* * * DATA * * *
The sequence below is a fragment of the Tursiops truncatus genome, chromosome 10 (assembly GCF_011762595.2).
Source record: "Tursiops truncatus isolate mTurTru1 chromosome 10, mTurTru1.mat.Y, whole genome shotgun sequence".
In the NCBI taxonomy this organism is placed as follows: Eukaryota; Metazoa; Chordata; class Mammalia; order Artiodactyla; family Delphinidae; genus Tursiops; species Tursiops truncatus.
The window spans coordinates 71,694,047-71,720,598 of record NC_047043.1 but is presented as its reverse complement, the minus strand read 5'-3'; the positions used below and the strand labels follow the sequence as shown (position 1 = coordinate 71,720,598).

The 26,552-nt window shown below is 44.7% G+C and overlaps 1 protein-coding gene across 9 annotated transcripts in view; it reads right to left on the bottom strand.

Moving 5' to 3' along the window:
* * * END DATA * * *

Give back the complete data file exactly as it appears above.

The sequence below is a fragment of the Tursiops truncatus genome, chromosome 10 (assembly GCF_011762595.2).
Source record: "Tursiops truncatus isolate mTurTru1 chromosome 10, mTurTru1.mat.Y, whole genome shotgun sequence".
In the NCBI taxonomy this organism is placed as follows: Eukaryota; Metazoa; Chordata; class Mammalia; order Artiodactyla; family Delphinidae; genus Tursiops; species Tursiops truncatus.
The window spans coordinates 71,694,047-71,720,598 of record NC_047043.1 but is presented as its reverse complement, the minus strand read 5'-3'; the positions used below and the strand labels follow the sequence as shown (position 1 = coordinate 71,720,598).

The 26,552-nt window shown below is 44.7% G+C and overlaps 1 protein-coding gene across 9 annotated transcripts in view; it reads right to left on the bottom strand.

Moving 5' to 3' along the window: